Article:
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Respiratory/MH Exam

Respiratory and MH flashcards

QuestionAnswer
What are the indications for a Tracheostomy? 1-Upper Airway obstruction 2-Tumor 3-Chronic Respiratory failure 4-Long term treatment (more than 10-14 days
What are the advantages of a tracheostomoy over an ET tube for periods longer than 10-14 days? 1-Avoiding further laryngeal suctioning 2-Allows the patient to eat
What are the advantages of percutaneous dilational tracheostomy ofver a standard tracheostomy insertion? 1-Small incision and dilator for hole 2-Done at bedside with local anesthetic
What are early complications of a tracheostomy? 1-Airway obstruction from secretions 2-Posterior trach wall penetration 3-Bleeding 4-Pneumothorax 5-Air embolism 6-Aspiration 7-Subq or mediastinal emphysema 8-Laryngeal nerve damage
What are long term complications of a tracheostomy? (T=Trachea) 1-T Erosion 2-T Ischemia 3-T Necrosis 4-Airway obstruction from accumulation of secretions or protrusion of the cuff over the opening of the tube 5-Infection 6-Rupture of innominate artery 7-Dysphagia 8-T Dilation 9-Tracheoesophageal
What should the med-surg nurse do if a new trach becomes dislodged? 1-Call rapid response team
What nursing interventions will prevent complications in careing for a tracheostomy patient? 1-Cleaning inner cannula 2-Use disposable inner cannula 3-Change qshift and PRN or every 8 hours
How should a mechanically ventilated trach patient by hyperoxygenated before suctioning? With the ventilator because it will give the appropriate amount. You should momentarily turn up the oxygen for hyperoxygenation.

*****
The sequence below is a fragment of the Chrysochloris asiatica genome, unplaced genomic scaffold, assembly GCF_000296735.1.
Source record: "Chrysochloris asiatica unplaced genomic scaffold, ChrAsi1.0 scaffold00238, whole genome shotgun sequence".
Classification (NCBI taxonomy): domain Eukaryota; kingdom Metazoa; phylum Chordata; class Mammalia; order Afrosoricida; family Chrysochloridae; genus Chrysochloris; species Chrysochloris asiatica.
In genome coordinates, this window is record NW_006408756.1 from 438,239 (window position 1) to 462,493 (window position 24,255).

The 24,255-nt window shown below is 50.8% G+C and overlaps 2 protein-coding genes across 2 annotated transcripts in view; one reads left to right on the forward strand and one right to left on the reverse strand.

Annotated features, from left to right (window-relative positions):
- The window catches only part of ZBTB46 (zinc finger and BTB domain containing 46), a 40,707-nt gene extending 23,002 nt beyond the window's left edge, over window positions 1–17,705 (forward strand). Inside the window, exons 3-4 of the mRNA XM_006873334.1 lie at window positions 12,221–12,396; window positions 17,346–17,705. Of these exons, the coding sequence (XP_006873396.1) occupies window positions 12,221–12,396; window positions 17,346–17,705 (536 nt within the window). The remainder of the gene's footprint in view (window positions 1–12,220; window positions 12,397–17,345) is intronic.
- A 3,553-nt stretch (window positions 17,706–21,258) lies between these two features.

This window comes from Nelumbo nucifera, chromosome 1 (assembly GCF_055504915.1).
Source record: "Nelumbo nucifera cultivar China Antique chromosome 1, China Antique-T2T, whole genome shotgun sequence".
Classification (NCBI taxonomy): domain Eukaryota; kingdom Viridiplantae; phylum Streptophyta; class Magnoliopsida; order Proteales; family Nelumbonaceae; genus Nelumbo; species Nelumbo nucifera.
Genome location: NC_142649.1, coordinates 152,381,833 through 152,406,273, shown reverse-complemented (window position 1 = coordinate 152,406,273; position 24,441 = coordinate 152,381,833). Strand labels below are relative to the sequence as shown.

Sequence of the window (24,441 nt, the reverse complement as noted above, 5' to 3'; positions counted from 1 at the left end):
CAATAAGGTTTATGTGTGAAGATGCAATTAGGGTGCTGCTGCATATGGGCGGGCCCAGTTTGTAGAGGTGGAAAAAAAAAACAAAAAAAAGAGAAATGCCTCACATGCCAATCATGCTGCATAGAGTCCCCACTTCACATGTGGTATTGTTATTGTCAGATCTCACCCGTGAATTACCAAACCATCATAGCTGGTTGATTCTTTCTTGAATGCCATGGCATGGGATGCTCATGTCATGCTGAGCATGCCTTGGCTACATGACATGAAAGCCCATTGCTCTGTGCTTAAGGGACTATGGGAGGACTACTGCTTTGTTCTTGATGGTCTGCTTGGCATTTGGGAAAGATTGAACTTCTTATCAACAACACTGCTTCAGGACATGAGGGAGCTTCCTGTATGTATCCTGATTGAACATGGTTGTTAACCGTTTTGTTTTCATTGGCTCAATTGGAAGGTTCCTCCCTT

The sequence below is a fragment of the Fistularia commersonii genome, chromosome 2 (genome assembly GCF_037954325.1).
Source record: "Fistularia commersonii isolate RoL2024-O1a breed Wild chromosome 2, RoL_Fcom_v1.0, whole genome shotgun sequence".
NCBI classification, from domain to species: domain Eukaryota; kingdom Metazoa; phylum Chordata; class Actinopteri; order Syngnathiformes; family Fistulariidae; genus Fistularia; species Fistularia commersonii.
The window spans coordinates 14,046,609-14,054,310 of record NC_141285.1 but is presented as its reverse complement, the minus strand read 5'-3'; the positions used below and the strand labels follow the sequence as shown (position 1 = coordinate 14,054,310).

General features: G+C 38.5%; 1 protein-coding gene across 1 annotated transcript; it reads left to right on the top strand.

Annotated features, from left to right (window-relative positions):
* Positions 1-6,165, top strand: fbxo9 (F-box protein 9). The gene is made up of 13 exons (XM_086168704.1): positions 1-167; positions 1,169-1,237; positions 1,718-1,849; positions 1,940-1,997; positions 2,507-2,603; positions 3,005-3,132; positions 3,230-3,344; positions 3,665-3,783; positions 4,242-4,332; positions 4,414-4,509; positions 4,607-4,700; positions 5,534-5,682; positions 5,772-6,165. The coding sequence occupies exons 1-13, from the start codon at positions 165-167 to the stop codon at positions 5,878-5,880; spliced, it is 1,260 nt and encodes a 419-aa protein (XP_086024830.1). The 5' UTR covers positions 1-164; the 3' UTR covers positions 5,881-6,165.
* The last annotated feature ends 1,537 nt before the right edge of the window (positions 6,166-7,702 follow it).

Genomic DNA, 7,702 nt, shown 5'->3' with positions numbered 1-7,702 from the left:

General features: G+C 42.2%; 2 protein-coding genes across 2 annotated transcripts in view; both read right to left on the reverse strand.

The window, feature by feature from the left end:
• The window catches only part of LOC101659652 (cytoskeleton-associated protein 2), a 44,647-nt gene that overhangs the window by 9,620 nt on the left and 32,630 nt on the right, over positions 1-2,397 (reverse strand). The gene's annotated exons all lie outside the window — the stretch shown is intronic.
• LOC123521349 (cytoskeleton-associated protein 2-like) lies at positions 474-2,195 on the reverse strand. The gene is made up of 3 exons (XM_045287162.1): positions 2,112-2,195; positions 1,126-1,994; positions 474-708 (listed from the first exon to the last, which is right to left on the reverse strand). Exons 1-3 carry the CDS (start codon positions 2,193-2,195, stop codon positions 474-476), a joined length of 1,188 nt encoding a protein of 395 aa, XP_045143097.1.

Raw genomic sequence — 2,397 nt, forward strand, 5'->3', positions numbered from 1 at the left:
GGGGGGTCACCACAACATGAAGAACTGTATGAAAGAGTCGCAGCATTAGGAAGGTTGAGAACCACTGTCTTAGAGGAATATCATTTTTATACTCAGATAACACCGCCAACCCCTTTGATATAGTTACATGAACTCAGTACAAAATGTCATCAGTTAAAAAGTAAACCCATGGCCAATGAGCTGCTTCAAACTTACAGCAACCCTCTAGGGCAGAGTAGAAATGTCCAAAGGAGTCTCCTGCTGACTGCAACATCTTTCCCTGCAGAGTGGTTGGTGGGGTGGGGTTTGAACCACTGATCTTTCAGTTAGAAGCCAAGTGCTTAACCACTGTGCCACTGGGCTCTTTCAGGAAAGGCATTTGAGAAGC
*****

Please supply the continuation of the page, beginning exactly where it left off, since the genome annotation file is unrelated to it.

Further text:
Why is a chest tube inserted? To remove air, blood, or excess fluid from the PLEURAL space that can compromise normal pressure changes of the pulmonary system, and reexpand the involved lung.
What does constant or intermittend bubbling of a water-seal chamber indicate? Leaks in the drainage system.
When should subcutaneous emphysema be reported to the physician? When it is worsening. This is because in extreme cases, it can spread to the neck area and compromise the airway.
How should you monitor subcutaneous emphysema? By marking the skin at the furthest point the subcutaneous emphysema was felt and reassessing for spreading PRN.
What should you encourage a client with a chest tube to do. Deep breathing, coughing and incentive spirometry.
What should you do to prevent air from entering the pleural space after a chest tube has been removed? Immediately apply a sterile occlusive petroleum gauze dressing over the site.
What should you note in the water seal chamber if the system is workng properly? Fluctuating, or tidaling of the fluid level.
What shouldn't you do to a chest tube? 1-Let it kink or interfere with the patients movements. 2-Clamp it (unless you are replacing the CDU, assesing for an air leak, or assessing for the patient's tolerance of chest tube removal, or removing the chest tube.) 3-Strip, or milk.
What are some indications for chest tube insertion? 1-Pneumo/hemothorax 2-Post-op thoracotomy (including open heart surgery)
Where might a chest tube be inserted? In the pleural space or mediastinum.
If a specific suction level of drainage is not ordered ______cm is used. 20